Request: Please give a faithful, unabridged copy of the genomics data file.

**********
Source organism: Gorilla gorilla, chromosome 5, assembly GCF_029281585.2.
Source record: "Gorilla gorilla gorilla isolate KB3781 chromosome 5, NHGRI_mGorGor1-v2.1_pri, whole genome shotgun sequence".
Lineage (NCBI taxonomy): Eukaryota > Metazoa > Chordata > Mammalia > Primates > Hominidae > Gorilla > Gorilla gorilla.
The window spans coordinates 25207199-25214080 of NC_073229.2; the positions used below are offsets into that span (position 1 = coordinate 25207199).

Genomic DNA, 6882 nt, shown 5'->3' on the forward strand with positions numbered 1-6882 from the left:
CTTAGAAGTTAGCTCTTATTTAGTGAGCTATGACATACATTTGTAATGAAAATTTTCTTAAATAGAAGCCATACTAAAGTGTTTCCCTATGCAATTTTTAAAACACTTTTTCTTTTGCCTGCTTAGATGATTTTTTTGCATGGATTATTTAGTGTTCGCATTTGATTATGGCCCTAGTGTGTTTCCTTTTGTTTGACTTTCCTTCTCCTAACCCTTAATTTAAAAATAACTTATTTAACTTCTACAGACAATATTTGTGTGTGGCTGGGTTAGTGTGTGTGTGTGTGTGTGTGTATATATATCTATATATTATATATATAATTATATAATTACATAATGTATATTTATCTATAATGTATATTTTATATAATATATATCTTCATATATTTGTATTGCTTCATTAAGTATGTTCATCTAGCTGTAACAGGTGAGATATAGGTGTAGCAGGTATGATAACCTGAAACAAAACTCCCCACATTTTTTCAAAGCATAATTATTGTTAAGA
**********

Source organism: Gorilla gorilla, chromosome 5, assembly GCF_029281585.2.
Source record: "Gorilla gorilla gorilla isolate KB3781 chromosome 5, NHGRI_mGorGor1-v2.1_pri, whole genome shotgun sequence".
Lineage (NCBI taxonomy): Eukaryota > Metazoa > Chordata > Mammalia > Primates > Hominidae > Gorilla > Gorilla gorilla.
The window spans coordinates 25207199-25214080 of NC_073229.2; the positions used below are offsets into that span (position 1 = coordinate 25207199).

Genomic DNA, 6882 nt, shown 5'->3' on the forward strand with positions numbered 1-6882 from the left:
CTTAGAAGTTAGCTCTTATTTAGTGAGCTATGACATACATTTGTAATGAAAATTTTCTTAAATAGAAGCCATACTAAAGTGTTTCCCTATGCAATTTTTAAAACACTTTTTCTTTTGCCTGCTTAGATGATTTTTTTGCATGGATTATTTAGTGTTCGCATTTGATTATGGCCCTAGTGTGTTTCCTTTTGTTTGACTTTCCTTCTCCTAACCCTTAATTTAAAAATAACTTATTTAACTTCTACAGACAATATTTGTGTGTGGCTGGGTTAGTGTGTGTGTGTGTGTGTGTGTATATATATCTATATATTATATATATAATTATATAATTACATAATGTATATTTATCTATAATGTATATTTTATATAATATATATCTTCATATATTTGTATTGCTTCATTAAGTATGTTCATCTAGCTGTAACAGGTGAGATATAGGTGTAGCAGGTATGATAACCTGAAACAAAACTCCCCACATTTTTTCAAAGCATAATTATTGTTAAGA